Sitting next to your kids in planes can be both tiresome and fortunate, writes Penny Lewis.

Life got a lot easier when our children were old enough to go to the toilet on planes without our help. When the younger one needed to go, her big sister would take her. Everything stopped being such a fuss. Oddly, I can't remember exactly how old our daughters were, but I am guessing it was when we flew to Europe when they were aged 7 and 5.

This independence meant I could relax as I watched parents with younger offspring get in and out of their seats to wrangle the paraphernalia that babies and toddlers seem to require. Not to mention the desperate rush when your potty-training children tell you they need to go to the loo, usually at the most inconvenient moment possible, such as when your food has arrived or the drinks cart is in the way. "We don't have to worry about any of that carry-on anymore," I would think to myself with a satisfaction bordering on smugness.

The next step was for the girls to be seated together on a plane for shorter international flights, not split up and paired with my husband and me. After all, they had sat together on domestic flights as unaccompanied minors to visit their grandparents. What could go wrong?

Our children are well-behaved, responsible and know how to distract themselves from boredom with airlines' inflight entertainment systems. But they are still children (albeit 11 and 9 now).


Two years ago we flew to Fiji for a family holiday. The flight over was with Air New Zealand and the return flight was on board a Fiji Airways plane. The girls sat together on the way over without incident. The way back turned out a little differently. For one thing, I didn't realise just how much our girls rely on inflight entertainment to get them through the boredom of being cooped up in a plane. The Fiji Airways flight had no screens.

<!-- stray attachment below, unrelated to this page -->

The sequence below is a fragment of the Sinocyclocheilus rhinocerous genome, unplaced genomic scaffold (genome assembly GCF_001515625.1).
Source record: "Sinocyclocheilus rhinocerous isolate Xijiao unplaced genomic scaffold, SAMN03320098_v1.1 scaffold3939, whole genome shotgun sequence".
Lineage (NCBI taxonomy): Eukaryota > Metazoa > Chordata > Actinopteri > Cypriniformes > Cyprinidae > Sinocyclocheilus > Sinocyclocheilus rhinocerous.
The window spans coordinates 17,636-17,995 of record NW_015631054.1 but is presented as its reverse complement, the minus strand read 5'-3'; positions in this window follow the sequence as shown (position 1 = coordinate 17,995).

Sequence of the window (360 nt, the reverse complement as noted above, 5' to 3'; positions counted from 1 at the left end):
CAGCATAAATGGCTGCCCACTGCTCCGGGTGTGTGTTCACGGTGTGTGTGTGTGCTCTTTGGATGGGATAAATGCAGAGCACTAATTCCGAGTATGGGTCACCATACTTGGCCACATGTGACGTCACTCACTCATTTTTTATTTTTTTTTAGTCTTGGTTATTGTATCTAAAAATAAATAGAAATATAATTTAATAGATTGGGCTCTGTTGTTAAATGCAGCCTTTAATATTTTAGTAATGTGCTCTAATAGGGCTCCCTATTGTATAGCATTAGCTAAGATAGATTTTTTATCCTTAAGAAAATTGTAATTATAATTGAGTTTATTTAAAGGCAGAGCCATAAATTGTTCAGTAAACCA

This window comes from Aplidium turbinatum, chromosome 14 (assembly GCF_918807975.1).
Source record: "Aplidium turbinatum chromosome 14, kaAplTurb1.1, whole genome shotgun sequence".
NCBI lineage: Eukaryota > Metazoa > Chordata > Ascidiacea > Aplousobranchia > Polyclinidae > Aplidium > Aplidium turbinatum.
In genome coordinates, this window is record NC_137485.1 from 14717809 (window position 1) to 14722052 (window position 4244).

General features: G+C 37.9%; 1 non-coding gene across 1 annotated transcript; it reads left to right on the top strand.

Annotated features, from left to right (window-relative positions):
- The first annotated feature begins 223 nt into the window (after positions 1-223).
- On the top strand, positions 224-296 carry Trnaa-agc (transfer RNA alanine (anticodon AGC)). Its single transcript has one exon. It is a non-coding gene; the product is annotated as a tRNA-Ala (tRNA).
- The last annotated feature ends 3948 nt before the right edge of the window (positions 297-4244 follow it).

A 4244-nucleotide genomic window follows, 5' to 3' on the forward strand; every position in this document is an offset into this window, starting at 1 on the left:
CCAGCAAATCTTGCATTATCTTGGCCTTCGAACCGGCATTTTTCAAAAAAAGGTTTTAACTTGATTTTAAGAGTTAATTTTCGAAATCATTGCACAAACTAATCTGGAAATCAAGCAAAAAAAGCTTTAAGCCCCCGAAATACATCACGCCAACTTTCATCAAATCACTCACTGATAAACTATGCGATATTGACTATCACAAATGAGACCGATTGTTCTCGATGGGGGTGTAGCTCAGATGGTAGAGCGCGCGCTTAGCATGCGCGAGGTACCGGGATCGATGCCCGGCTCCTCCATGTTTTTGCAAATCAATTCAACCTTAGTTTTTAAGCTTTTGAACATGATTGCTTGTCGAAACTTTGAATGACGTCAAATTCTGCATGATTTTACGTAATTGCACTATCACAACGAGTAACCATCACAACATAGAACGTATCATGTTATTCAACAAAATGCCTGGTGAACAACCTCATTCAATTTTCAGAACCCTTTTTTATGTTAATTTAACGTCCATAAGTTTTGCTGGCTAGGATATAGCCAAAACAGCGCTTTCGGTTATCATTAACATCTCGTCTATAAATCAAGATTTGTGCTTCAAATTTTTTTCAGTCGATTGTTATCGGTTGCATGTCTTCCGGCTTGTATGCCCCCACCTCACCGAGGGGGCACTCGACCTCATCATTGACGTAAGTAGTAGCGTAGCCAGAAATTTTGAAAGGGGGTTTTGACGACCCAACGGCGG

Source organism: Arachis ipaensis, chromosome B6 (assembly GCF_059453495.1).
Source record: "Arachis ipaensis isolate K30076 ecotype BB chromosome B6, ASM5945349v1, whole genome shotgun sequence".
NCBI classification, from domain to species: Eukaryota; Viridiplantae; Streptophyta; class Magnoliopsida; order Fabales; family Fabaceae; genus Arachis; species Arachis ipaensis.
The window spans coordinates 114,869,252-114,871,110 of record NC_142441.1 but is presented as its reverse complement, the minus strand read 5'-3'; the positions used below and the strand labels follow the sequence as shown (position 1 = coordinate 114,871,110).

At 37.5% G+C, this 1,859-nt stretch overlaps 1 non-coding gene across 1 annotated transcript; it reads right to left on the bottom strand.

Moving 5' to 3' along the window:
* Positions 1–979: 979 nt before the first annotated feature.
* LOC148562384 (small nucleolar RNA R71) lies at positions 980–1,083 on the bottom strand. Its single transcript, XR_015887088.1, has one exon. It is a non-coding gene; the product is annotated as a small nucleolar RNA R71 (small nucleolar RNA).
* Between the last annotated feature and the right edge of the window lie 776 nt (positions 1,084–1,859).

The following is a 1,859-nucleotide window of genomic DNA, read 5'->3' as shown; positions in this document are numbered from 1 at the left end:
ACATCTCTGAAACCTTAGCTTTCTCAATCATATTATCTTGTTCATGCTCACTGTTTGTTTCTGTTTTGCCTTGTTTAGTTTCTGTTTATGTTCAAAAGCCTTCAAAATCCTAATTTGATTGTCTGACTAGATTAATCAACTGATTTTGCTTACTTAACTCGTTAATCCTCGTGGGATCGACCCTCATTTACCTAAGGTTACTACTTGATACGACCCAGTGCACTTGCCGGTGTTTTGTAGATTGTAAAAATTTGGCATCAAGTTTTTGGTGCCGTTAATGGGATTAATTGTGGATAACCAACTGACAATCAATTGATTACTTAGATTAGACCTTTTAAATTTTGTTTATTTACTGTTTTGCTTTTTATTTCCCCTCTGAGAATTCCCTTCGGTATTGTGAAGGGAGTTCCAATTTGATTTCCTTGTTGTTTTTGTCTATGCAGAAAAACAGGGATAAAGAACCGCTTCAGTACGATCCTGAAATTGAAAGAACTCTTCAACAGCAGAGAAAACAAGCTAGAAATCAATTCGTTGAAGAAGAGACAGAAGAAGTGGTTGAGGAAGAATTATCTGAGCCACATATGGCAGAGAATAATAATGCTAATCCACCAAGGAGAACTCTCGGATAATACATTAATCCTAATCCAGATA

I breezily insisted they sat in front of us, together. We took our seats, with Eva (then 7) directly in front of me. She started complaining about the lack of entertainment and said she didn't feel the best, but I put these protestations down to her sulking about having no inflight entertainment. Anyway, it had always been her older sister who was susceptible to travel sickness.

Then a couple with a young boy boarded the plane. The flight was full and they had boarding passes for the seat next to Eva, the seat next to mine and for a seat across the aisle. These were parents who actually wanted to sit next to their child. An announcement came over the plane's PA. "We have a 6-year-old boy on the plane who needs to sit next to one of his parents. Would anyone like to help them out by swapping seats?" I waited for one of the attendants to come by and said that I would change seats with the youngster. "Thank you so much!" said the attendant and one of her colleagues. "Thank you," said the boy and his parents.

"You're being thanked to sit next to your own children?" said my husband. Then, over the PA, the captain thanked me again and other people looked back at me in admiration. I was shrinking in my new seat with embarrassment. When they brought me a glass of bubbles I couldn't bring myself to drink it, such was my shame. I gave it to the boy's father and he thanked me again.

In the air, not long after take-off, Eva vomited, copiously and powerfully. Nobody thanked me then, but I thanked circumstance she hadn't spewed all over a young stranger.